Lent begins with our Ash Wednesday worship on March 2nd.
There will be a Eucharist at both 10am and 8pm.
Also a children’s Eucharist at 6.30pm
All will include the Anointing of Ash.
The Lenten journey begins with the anointing of ash.
We are reminded of our vulnerability as human beings
and our dependence upon God’s presence, love, and grace in our life.
In the creation story in the book of Genesis
we are told that humankind was created from the dust of the earth.
The anointing of ash on this day reminds us of our origins;
and that our life is a gift of God
lovingly crafted from the dust of the earth.
The ash is also mixed with holy oil as a reminder of our divine heritage.
We are more than mere mortals,
Not only are we mortal, we are children of the Living God.
We may well be fallible, vulnerable, human beings
but we are also filled with the very essence of our Creator.
The anointing on Ash Wednesday reminds us of both
and it is a very fitting way to begin this holy Lenten journey.
This holy season begins in a positive way with God reaching out,
picking us up, and saying:
“You are my son, you are my daughter, in you I am delighted.”
Our Lent course this year is entitled:
“A Saint a Day for Lent”
This year’s Lent course is about some of my favourite saints. When I say saint, I do not necessarily mean those officially canonised by the church, but people who I believe have been particularly open channels to God’s presence and love, and through their lives have mediated that presence to others. When I think of a saint I am not talking about people who are particularly pious and lived exemplary lives (I have a feeling that many of the saints may have been very hard work!); but men and women who seem to have had a unique channel to the holy, and expressed that holiness in a particular way. So the saints that I will write about will be diverse. Some will be priests, or monastics; some will be poets, writers, or musicians; some will be people who were committed to bringing justice to those in need; others will be men and women of prayer; some are people who have opened eyes to the glory of God’s creation; some are obvious names, while others may be less so. Neither are all the saints that I write about from the Christian tradition, I have included women and men from a variety of traditions and backgrounds.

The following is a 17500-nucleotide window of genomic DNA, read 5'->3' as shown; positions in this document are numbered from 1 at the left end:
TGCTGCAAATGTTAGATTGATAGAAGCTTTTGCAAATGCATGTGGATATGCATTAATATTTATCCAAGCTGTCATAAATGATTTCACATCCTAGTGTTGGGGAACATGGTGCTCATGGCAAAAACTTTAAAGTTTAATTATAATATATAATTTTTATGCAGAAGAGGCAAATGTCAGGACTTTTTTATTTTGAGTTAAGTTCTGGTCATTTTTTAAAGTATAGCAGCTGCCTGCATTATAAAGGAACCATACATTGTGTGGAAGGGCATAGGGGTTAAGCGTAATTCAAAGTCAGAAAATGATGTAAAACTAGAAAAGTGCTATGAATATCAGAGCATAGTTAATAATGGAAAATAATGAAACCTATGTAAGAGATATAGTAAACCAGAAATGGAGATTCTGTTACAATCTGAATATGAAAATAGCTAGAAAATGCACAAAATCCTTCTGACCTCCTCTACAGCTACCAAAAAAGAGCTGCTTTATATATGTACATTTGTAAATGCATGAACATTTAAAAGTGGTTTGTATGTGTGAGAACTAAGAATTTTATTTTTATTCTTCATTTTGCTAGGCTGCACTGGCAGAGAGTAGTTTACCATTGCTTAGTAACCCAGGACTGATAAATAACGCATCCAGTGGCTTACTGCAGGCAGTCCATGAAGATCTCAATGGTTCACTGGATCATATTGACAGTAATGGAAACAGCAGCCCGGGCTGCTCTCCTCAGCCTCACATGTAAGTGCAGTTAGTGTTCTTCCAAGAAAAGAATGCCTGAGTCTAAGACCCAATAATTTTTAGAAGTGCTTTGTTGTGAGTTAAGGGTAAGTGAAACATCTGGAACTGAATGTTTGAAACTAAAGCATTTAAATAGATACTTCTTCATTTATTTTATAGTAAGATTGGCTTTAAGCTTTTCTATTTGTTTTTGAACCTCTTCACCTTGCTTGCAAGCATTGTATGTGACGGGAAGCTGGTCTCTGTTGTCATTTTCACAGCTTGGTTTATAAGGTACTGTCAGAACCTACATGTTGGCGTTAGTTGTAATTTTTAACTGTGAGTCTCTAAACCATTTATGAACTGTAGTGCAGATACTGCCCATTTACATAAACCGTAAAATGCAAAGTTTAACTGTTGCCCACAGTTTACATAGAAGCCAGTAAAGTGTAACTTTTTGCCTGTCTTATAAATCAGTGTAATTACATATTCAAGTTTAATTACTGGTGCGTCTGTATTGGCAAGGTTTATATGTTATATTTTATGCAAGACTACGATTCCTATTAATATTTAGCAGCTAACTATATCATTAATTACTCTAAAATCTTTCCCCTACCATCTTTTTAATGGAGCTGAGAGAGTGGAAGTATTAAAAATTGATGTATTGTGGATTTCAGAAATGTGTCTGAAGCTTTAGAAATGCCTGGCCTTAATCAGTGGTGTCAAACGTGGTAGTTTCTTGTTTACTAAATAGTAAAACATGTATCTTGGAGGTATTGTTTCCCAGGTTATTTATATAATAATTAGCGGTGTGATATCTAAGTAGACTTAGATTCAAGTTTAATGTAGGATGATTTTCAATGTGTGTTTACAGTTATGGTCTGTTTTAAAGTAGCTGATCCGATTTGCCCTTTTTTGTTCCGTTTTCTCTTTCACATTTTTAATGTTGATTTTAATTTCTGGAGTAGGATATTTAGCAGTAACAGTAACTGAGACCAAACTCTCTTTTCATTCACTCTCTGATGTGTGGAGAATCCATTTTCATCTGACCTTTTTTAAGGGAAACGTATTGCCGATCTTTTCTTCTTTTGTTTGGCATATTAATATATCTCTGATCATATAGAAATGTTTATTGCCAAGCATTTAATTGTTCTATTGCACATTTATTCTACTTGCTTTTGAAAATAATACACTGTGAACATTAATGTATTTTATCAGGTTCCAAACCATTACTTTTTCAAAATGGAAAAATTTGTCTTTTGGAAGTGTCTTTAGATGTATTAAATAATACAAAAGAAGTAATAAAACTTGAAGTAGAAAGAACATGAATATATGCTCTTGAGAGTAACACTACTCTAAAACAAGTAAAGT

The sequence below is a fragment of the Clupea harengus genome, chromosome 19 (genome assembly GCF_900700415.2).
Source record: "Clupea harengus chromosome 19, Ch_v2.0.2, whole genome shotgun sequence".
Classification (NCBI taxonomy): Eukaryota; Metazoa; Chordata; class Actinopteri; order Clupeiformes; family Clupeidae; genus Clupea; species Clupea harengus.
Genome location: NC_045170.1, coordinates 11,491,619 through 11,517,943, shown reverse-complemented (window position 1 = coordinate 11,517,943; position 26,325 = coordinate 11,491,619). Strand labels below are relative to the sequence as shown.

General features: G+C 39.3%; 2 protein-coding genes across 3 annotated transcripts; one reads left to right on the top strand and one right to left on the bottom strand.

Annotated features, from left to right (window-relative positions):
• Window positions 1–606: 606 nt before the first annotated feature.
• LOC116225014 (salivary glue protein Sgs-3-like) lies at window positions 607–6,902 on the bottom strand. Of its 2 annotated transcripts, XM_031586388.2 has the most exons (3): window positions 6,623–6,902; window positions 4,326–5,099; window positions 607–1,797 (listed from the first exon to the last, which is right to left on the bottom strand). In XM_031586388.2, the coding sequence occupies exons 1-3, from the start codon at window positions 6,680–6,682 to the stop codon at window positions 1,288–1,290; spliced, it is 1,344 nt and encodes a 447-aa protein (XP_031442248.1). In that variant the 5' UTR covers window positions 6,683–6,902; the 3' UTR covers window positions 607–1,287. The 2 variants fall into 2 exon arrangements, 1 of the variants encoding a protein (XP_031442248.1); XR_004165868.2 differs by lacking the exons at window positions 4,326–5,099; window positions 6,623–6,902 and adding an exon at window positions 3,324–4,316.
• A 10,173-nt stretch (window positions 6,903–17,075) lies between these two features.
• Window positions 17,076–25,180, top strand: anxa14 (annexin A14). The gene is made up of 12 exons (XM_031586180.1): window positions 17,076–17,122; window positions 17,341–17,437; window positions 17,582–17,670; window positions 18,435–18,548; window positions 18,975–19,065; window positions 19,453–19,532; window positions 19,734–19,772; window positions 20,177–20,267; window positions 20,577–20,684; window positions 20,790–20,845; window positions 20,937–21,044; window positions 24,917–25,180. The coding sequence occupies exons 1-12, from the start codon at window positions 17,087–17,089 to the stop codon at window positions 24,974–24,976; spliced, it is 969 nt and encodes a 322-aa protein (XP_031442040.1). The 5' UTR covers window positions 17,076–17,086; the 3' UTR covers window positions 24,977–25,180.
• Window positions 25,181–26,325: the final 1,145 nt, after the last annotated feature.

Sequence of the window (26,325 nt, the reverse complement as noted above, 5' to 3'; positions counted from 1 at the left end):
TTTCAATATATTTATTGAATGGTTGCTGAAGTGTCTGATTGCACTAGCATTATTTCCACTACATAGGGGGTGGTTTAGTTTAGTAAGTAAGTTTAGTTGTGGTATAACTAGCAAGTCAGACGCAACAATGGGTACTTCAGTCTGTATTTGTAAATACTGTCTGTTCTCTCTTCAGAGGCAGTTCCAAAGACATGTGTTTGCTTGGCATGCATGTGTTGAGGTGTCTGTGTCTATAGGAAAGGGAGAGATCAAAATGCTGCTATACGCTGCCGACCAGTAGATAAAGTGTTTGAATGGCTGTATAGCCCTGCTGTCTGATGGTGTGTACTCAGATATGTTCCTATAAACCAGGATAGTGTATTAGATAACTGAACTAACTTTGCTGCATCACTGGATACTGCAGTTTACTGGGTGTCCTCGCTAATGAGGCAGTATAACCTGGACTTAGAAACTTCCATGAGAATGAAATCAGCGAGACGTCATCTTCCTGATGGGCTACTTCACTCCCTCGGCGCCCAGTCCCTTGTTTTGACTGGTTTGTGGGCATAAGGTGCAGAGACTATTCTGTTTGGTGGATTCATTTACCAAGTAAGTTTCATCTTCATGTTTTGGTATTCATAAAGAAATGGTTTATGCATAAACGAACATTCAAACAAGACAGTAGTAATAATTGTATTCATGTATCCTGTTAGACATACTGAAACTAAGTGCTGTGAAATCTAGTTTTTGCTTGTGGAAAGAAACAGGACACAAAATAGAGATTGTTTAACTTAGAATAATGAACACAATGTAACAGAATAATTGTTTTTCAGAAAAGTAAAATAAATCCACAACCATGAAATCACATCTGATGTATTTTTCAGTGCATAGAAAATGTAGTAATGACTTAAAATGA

Whilst I believe that a saint is not necessarily someone who has died, and that there are many living saints among us, I have decided for this booklet to stick with those who have departed this life – as tempting as it was to include people such as the Dalai Lama, and others who I believe have done much to show what true spirituality is all about.
Thomas Merton said that it was the calling of everyone on the spiritual path to grow towards saintliness, and I believe that to be true. We are called to be saints, we all have the seeds of saintliness planted within us, and the spiritual path is about tending those seeds. So I hope that the saints we meet along this Lenten journey will inspire and encourage us in our own calling.
So for the 40 days of Lent there is a saint for each day. I will give a little background about each of them and the specific reason I have chosen them.